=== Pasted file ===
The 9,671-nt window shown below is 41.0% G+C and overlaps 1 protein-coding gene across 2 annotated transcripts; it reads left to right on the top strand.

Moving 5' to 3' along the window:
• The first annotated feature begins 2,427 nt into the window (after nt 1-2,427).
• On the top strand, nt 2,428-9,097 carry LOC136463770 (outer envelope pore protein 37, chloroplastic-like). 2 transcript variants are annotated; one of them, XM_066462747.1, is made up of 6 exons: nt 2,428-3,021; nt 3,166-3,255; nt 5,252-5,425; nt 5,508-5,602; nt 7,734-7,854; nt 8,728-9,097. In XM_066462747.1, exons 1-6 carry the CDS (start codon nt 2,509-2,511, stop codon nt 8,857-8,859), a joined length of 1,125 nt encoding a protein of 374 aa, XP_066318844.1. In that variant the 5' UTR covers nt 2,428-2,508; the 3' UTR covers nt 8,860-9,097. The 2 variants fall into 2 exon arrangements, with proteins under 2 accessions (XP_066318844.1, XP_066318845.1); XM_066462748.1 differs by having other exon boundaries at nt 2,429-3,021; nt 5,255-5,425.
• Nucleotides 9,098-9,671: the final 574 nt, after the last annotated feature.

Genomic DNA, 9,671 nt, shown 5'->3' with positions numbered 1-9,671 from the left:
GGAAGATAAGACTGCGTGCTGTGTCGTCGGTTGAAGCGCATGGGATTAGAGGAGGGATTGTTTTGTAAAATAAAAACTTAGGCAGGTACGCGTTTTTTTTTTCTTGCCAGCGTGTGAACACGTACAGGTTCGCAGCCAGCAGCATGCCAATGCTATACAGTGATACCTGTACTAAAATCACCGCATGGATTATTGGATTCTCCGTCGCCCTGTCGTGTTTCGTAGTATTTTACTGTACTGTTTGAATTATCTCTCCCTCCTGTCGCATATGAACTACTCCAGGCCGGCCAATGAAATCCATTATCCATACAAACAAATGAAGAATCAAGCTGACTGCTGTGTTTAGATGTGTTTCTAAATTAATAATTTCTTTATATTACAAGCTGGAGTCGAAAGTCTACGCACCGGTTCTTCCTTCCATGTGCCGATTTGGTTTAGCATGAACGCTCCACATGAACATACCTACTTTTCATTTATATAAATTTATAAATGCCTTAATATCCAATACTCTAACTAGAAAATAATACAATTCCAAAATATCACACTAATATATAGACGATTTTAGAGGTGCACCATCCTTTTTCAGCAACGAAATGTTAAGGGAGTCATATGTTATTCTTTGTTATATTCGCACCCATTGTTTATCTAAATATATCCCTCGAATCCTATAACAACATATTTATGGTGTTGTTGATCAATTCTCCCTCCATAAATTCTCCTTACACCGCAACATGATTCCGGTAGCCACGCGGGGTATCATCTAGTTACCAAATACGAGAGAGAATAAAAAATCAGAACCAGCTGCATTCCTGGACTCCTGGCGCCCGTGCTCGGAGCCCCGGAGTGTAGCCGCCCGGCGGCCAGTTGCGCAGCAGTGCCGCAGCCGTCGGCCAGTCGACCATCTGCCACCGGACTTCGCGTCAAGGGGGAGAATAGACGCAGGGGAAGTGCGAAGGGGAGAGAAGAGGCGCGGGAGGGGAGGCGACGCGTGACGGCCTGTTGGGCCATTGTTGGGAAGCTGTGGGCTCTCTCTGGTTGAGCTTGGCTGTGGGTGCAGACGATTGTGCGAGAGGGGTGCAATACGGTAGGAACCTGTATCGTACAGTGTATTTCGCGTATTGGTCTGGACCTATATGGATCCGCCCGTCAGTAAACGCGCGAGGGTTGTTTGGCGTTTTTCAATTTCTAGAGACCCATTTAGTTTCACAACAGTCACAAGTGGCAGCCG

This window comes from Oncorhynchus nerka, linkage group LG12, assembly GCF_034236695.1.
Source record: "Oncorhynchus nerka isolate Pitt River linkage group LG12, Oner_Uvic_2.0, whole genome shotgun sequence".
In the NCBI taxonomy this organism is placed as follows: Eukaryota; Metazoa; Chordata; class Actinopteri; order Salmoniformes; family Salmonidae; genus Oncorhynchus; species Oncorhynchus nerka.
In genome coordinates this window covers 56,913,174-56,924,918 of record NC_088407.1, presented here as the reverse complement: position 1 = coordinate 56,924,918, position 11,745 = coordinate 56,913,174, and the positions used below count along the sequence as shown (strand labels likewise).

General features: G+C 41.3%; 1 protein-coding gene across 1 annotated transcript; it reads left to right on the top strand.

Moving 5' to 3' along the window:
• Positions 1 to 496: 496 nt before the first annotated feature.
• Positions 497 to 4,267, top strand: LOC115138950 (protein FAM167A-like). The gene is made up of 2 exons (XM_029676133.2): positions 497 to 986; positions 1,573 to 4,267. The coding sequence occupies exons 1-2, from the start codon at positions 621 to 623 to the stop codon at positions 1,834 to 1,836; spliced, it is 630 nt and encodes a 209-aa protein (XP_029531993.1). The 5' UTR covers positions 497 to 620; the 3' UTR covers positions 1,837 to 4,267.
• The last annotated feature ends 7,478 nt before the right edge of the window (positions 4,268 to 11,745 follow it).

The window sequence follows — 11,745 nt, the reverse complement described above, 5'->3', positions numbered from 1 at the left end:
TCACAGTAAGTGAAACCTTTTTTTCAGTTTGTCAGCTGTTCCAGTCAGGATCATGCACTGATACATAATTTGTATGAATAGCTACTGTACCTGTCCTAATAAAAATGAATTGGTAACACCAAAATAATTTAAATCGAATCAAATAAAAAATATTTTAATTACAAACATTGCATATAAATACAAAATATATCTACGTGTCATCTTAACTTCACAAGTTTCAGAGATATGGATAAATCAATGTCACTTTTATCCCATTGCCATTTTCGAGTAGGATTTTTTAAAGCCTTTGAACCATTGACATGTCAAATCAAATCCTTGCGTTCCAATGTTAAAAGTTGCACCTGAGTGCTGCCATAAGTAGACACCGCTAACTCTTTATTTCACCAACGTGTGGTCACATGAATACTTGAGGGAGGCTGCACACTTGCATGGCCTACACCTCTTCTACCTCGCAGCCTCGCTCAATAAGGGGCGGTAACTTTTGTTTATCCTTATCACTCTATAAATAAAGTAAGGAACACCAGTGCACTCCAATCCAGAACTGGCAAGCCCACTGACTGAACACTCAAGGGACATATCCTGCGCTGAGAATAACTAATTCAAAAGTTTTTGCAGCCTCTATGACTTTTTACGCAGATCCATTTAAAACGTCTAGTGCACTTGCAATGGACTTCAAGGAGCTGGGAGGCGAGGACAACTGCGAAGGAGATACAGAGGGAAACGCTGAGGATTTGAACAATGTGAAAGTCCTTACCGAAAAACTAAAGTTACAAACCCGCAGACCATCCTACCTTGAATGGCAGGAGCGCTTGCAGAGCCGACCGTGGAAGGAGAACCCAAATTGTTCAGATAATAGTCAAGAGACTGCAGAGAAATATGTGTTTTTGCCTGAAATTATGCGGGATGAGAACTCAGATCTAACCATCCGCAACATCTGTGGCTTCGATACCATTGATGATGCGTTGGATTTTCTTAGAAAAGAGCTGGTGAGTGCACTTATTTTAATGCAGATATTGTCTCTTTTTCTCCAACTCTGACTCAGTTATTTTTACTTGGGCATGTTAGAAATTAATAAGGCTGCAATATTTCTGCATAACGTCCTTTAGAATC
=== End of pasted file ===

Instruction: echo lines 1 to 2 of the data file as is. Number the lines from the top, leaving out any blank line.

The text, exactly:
The 9,671-nt window shown below is 41.0% G+C and overlaps 1 protein-coding gene across 2 annotated transcripts; it reads left to right on the top strand.

Moving 5' to 3' along the window: